Critics line up in Congress, states over EPA’s MATS rule

The U.S. Environmental Protection Agency, long a punching bag for Republicans in the political fight with the Obama Administration, took some shots April 17 at a hearing in a Senate Committee on Environment and Public Works subcommittee hearing about the new Utility Maximum Achievable Control Technology (Utility MACT) rule, also known as the Mercury and Air Toxics Standards (MATS).

Sen. James Inhofe, R-Okla., ranking member of the committee, said at the hearing that a bipartisan group of 24 state attorneys general, including a quarter of all Democrat state attorneys general, have filed petitions challenging the Utility MACT rule.

“I was pleased to hear that a bipartisan group of attorneys general in twenty four states have filed petitions challenging EPA’s Utility MACT rule – this just goes to show that Democrat Governors are standing up for their constituents while Senate Democrats continue to back the President, even though his EPA’s air rules are specifically designed to kill coal in American electricity generation, destroy up to 1.4 million jobs, and cause electricity rates to ‘necessarily skyrocket,'” Inhofe said. “I applaud Oklahoma Attorney General Scott Pruitt for standing up for Oklahomans as well as the attorneys general in states with Democrat Governors including Arkansas, Kentucky, Missouri, Mississippi, West Virginia, and Wyoming. These governors clearly understand that families in their states will be forced to pay the high costs of the Utility MACT rule, and suffer the consequences of regulations that have a cost/benefit ratio of 1,600 to 1. They know that power plants in their states will shut down and the loss of tax revenue will hurt schoolchildren’s education and reduce emergency services in their communities.”

The April 17 hearing was of the Subcommittee on Clean Air and Nuclear Safety. In his opening statement, Inhofe said that Republicans are for reducing mercury emissions. His Clear Skies Act was the first bill that reduced mercury from coal-fired power plants.

“Unfortunately, Clear Skies was killed by radicals in the environmental movement because it didn’t embrace their global warming agenda,” Inhofe added. “Those opponents included President Obama, who was a member of this Committee at the time. Undeterred by that defeat, in 2005 the Bush Administration sought to issue mercury regulations under the Clean Air Act. But that rule also fell victim to environmental groups’ court challenges.”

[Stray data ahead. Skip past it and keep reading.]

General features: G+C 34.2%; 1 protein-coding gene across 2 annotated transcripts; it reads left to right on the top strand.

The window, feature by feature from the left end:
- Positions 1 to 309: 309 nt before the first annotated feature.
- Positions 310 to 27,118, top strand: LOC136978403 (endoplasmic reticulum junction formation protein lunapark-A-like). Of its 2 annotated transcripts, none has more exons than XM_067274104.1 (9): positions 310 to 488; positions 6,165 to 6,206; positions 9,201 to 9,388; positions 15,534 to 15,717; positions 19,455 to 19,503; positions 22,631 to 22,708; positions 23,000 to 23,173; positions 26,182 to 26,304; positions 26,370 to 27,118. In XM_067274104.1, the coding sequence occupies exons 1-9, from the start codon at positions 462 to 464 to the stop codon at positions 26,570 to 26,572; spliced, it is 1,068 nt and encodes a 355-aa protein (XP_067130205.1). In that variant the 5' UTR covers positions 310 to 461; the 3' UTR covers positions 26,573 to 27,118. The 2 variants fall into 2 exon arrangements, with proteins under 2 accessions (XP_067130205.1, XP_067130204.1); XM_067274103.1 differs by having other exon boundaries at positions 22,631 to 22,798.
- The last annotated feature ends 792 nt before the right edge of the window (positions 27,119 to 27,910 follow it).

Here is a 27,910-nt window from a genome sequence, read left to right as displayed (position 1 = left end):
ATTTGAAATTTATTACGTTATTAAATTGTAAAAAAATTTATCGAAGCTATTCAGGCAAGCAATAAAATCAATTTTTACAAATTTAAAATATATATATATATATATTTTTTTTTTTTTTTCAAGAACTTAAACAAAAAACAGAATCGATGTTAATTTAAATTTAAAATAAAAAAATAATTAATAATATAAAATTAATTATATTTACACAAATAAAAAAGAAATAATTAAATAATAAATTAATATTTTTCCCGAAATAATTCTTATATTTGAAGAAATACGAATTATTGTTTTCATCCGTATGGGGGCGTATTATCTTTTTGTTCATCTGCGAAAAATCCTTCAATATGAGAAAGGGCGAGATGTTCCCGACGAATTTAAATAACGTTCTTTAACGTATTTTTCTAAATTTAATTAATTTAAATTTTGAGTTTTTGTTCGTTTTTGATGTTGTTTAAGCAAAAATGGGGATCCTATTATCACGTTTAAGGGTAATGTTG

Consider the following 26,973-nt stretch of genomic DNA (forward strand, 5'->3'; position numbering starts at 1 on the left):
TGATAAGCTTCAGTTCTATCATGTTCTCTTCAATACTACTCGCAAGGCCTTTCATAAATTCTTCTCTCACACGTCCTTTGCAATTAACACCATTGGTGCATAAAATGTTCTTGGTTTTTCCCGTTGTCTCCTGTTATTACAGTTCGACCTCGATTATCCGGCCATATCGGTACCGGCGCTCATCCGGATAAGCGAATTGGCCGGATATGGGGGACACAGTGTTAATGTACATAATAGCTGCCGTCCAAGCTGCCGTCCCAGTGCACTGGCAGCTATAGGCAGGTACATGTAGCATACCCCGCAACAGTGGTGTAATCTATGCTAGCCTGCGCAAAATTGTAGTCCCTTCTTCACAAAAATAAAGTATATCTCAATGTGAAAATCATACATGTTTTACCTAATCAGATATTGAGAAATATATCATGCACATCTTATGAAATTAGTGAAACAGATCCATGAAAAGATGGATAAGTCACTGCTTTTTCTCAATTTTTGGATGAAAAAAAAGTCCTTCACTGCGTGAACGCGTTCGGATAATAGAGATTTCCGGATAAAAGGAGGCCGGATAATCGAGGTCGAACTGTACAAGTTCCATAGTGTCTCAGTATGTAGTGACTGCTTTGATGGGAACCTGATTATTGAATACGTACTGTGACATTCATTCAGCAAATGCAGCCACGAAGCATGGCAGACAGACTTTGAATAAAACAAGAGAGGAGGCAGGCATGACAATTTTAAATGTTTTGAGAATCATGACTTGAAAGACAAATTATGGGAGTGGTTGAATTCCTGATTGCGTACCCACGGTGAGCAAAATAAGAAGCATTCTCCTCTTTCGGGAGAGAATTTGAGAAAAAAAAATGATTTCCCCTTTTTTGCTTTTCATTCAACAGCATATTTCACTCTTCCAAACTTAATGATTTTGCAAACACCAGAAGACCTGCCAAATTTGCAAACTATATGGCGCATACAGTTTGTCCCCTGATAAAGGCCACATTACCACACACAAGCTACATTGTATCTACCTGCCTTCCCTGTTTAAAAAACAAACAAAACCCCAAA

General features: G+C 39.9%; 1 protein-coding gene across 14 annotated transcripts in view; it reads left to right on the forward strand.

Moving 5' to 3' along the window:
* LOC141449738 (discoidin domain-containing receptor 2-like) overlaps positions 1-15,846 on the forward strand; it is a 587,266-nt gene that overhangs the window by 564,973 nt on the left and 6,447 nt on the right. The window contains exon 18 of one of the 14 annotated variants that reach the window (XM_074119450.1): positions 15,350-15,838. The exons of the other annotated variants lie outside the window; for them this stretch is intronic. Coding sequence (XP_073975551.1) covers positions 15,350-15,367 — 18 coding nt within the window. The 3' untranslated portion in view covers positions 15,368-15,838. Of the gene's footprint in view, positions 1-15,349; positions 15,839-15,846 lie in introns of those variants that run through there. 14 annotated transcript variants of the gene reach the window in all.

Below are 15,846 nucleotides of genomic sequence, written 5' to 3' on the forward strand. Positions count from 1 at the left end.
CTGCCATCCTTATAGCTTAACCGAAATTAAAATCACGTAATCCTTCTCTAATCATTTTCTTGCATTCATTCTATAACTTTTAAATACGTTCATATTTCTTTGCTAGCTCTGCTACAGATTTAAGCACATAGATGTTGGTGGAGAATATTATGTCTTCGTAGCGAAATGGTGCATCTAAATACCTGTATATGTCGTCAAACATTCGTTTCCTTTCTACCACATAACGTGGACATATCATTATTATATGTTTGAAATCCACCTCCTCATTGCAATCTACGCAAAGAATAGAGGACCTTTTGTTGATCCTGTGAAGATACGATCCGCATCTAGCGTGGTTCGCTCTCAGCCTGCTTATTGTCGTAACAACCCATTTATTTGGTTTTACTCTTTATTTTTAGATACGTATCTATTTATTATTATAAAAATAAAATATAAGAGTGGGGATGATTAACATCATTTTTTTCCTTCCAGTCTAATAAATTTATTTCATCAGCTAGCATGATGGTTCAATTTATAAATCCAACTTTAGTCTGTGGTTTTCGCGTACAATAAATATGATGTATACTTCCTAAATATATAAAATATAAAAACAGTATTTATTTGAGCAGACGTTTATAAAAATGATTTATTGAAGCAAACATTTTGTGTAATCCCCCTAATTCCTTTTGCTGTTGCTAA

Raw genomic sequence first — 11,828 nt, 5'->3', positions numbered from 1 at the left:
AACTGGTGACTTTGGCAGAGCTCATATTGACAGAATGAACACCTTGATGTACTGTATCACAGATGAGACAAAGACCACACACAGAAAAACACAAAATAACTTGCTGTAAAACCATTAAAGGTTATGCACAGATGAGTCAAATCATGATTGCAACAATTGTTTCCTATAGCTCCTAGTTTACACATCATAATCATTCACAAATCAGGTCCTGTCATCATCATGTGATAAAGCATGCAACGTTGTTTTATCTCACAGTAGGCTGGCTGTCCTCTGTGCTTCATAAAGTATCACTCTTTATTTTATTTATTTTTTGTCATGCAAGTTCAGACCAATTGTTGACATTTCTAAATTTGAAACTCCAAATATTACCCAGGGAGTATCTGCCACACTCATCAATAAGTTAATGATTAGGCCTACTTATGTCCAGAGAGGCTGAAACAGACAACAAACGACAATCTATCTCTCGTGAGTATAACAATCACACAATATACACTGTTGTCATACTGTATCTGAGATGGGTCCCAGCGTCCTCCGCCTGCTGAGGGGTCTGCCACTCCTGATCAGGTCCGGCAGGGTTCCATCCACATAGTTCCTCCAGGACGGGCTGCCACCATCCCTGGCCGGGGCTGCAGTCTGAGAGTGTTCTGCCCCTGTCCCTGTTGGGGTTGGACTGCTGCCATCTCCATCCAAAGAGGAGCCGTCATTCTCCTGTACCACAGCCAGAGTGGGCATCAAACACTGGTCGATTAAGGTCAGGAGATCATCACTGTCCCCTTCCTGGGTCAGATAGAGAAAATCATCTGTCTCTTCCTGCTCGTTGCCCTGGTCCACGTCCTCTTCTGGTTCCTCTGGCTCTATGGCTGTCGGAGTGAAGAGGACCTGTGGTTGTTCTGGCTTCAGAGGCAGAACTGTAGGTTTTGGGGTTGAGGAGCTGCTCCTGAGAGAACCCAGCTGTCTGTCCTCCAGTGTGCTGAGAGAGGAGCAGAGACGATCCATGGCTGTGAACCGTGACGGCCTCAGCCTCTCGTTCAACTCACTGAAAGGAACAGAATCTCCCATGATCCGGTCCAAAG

The Utility MACT/MATS rule cannot be justified on the merits, Inhofe said. He said that this rule would have minimal health saving to the public related to mercury emissions, so EPA “conjures up additional benefits to fool the public into thinking they are getting a good deal. EPA does this by tallying up the ‘co-benefit’ of additional PM2.5 reductions. In so doing, EPA is conveniently forgetting that it already has in place more cost-effective Clean Air Act mechanisms to reduce PM2.5. Worse still, the agency is claiming benefits from reducing PM2.5 to levels below the National Ambient Air Quality Standard (NAAQS) – even though this air is, by definition, clean.”

Testifying against MATS at the hearing was Jeffrey Holmstead on behalf of the Electric Reliability Coordinating Council. He said the rule seems to be more about shutting down coal-fired power plants than cleaning the air.

Susan Dudley, Director of the George Washington University Regulatory Studies Center, and Research Professor in the Trachtenberg School of Public Policy and Public Administration, testified about the health benefits of the MATS rule. “The emissions reductions resulting from MATS rule will do little to reduce children’s exposure to methylmercury, and according to EPA’s estimates, will have an infinitesimally small effect on their IQ and welfare,” Dudley said. “On the other hand, the estimated $9.6 billion per year in costs will be borne by all Americans, who will pay more for electricity and anything that uses it. Not only will the rule increase the cost of heating, air conditioning, food, and other goods and services that contribute to public health, but it will divert scarce resources from much more pressing problems and activities that could contribute to improved health and economic well-being.”

Testifying for MATS was a pediatrician, Jerome Paulson, representing the American Academy of Pediatrics. He said that the MATS rule is long overdue and will save the lives and IQs of children, who are disproportionately impacted by air pollution.

About Barry Cassell 20414 Articles
Barry Cassell is Chief Analyst for GenerationHub covering coal and emission controls issues, projects and policy. He has covered the coal and power generation industry for more than 24 years, beginning in November 2011 at GenerationHub and prior to that as editor of SNL Energy’s Coal Report. He was formerly with Coal Outlook for 15 years as the publication’s editor and contributing writer, and prior to that he was editor of Coal & Synfuels Technology and associate editor of The Energy Report. He has a bachelor’s degree from Central Michigan University.